The Democrats have assembled a field of candidates for 2020 as large as it is unimpressive. From the slick Robert “Beto” O’Rourke and the media creation Kamala Harris to the Woodie Guthrie wannabe Bernie Sanders, to the fake folksy chameleon Joe Biden, it’s amazing such a large group of candidates is collectively so devoid of charisma, intellect, or interesting ideas.
I’ve loathed the Democratic Party since junior high school, but even I could recognize the common touch of Bill Clinton and the cool, disciplined demeanor of Barack Obama. Hell, even Hillary Clinton was obviously bright, though so haughty and mechanical that she lost an election she was supposed to win.
It is telling that the best the Democrats of 2020 can come up with is the slippery retread Biden, whose 1987 run for the presidency ended in disgrace when news broke of his plagiarism. He and the rest of the bunch are not exactly the stuff dreams are made of, even with the demographic tail winds that spell disaster for the Republican Party and the republic before long.
In spite of the changes to the country’s population, the electorate is a lagging indicator. While the country has been rearranged with a mass influx of foreigners, their ability to vote takes some time, as mere presence and even legal residence does not equate to citizenship.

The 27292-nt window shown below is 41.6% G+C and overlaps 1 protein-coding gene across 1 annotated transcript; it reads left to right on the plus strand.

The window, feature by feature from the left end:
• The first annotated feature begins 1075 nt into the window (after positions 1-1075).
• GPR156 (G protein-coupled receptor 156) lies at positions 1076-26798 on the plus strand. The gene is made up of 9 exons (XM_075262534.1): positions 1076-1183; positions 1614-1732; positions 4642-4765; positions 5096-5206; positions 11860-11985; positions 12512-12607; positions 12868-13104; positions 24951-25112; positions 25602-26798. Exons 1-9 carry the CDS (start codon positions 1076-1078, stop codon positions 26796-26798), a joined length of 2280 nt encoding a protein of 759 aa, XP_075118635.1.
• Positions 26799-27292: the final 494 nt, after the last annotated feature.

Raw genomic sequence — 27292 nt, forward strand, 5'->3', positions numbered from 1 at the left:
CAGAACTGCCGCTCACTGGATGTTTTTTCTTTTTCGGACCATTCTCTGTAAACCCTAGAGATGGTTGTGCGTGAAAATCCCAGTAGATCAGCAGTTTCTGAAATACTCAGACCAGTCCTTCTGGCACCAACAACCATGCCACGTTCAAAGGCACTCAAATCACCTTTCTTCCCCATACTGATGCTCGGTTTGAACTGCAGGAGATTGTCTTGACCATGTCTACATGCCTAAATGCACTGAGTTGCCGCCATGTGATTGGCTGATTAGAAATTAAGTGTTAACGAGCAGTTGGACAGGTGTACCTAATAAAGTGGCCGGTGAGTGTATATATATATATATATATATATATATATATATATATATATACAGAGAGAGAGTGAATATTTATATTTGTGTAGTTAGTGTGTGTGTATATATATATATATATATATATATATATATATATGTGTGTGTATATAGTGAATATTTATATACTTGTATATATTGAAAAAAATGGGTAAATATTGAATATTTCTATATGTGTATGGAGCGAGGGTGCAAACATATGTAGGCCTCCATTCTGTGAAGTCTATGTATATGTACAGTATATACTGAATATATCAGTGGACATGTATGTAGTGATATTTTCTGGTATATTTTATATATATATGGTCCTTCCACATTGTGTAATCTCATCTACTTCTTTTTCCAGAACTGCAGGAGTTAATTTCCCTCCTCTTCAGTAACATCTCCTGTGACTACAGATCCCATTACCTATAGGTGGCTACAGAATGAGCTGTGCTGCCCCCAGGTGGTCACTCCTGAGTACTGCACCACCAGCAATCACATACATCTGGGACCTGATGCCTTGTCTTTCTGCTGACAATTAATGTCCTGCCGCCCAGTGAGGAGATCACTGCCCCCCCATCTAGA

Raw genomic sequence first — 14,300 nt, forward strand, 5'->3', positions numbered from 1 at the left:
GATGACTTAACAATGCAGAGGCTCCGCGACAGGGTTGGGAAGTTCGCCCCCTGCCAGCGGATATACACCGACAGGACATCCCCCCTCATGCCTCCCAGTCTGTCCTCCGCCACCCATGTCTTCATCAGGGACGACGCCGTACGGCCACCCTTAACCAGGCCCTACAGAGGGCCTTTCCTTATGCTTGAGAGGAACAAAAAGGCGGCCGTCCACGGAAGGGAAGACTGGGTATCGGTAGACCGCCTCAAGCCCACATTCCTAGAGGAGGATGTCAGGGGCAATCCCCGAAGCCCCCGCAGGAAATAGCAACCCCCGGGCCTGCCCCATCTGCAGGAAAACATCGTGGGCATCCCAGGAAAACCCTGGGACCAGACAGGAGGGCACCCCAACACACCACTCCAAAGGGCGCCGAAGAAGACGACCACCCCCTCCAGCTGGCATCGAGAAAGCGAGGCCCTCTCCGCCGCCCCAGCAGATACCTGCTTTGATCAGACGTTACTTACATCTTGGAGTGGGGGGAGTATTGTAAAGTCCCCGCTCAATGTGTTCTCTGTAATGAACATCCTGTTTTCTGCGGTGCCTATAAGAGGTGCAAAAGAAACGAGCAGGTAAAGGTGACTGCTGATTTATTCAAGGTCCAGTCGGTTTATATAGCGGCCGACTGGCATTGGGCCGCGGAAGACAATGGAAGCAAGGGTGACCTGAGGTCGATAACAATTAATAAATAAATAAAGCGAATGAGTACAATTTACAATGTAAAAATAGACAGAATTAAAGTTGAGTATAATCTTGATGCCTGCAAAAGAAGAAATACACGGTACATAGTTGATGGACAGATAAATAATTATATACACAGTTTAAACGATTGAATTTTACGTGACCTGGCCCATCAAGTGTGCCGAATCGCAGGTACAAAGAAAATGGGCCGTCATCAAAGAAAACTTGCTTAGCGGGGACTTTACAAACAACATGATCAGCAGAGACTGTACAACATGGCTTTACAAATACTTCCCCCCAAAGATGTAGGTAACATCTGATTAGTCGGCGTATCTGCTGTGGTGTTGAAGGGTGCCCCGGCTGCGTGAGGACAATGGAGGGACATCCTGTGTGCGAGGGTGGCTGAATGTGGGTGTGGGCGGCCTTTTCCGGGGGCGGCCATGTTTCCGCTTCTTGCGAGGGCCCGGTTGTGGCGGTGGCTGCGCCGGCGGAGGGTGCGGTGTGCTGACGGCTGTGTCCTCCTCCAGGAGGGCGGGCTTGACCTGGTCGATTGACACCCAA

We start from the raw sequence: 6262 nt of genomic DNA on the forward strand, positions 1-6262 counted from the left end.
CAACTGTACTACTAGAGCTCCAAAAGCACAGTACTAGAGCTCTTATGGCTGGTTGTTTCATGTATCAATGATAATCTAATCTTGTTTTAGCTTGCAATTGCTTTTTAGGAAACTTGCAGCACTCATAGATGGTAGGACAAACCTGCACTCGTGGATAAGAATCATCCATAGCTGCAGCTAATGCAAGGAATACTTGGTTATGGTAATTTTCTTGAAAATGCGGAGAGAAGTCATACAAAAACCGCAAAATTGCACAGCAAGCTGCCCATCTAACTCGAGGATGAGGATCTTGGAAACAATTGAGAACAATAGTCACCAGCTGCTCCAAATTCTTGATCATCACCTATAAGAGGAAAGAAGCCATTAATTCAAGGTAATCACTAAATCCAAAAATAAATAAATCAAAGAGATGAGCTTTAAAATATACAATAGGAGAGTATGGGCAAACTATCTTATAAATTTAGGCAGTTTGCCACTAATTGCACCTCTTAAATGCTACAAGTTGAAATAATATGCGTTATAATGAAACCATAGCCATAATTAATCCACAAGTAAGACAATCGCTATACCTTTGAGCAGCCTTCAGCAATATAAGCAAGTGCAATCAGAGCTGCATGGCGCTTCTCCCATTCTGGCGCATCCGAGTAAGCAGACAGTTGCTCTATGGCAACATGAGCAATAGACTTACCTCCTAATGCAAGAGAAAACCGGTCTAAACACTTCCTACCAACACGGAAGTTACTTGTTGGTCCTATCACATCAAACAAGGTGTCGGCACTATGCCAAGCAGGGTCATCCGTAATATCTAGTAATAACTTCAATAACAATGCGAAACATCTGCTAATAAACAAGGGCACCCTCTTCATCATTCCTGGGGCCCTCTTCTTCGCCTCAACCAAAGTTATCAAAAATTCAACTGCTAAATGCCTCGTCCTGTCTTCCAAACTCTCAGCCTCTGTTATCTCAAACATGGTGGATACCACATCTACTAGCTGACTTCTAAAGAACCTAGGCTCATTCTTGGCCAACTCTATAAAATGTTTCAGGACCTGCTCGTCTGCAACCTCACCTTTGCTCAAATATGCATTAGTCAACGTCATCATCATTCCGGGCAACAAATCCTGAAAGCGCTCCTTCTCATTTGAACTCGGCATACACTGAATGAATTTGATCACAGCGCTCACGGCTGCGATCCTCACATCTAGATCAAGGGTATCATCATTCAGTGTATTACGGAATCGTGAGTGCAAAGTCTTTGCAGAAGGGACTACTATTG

Indeed, misunderstanding the persistence and importance of legacy America had much to do with the Democrats’ failures in 2016. They thought the coalition of the ascendant would take them over the finish line. They learned instead that lots of Americans were sick of being force-fed nonsense about transgenderism and being bullied about “white privilege,” as they struggled to maintain a middle-class existence.
Most elections since 1988 or so have the same basic feel. The South is mostly solidly Republican. California, Illinois, and the Northeast are solidly Democratic. The Midwest is what typically swings between elections, along with the mercurial bellwether of Florida, whose people are an amalgamation of the rest of the country.
Clinton won in 1992 by being a popular, moderate Southern governor. The addition of Ross Perot and a modest recession combined to keep the prize from the incumbent, George H.W. Bush. The elder Bush also had the demerit of being seen as a fair weather friend to “movement conservatives,” who dominated the Republican Party after Reagan. Even so, Republicans were angry at this turn of events, which seemed irrationally to repudiate the Reagan economic miracle and Bush’s Cold War victory.
Clinton, Like Trump, Was Hated for His Style
From 1992 to 1996, the white hot passion with which Republicans loathed Clinton cannot be overstated. His style, his support for abortion and gun control, his uneasy approach to the military, and his push for national health care made him very unpopular with ideological conservatives and Republicans.
With the demise of the Soviet threat—a common enemy for conservatives of all stripes—Clinton became the substitute bogeyman. He was cast as an extreme liberal, which appears exaggerated in retrospect. He was merely a moderate, hated as much for who he was and his style as for any of his policies.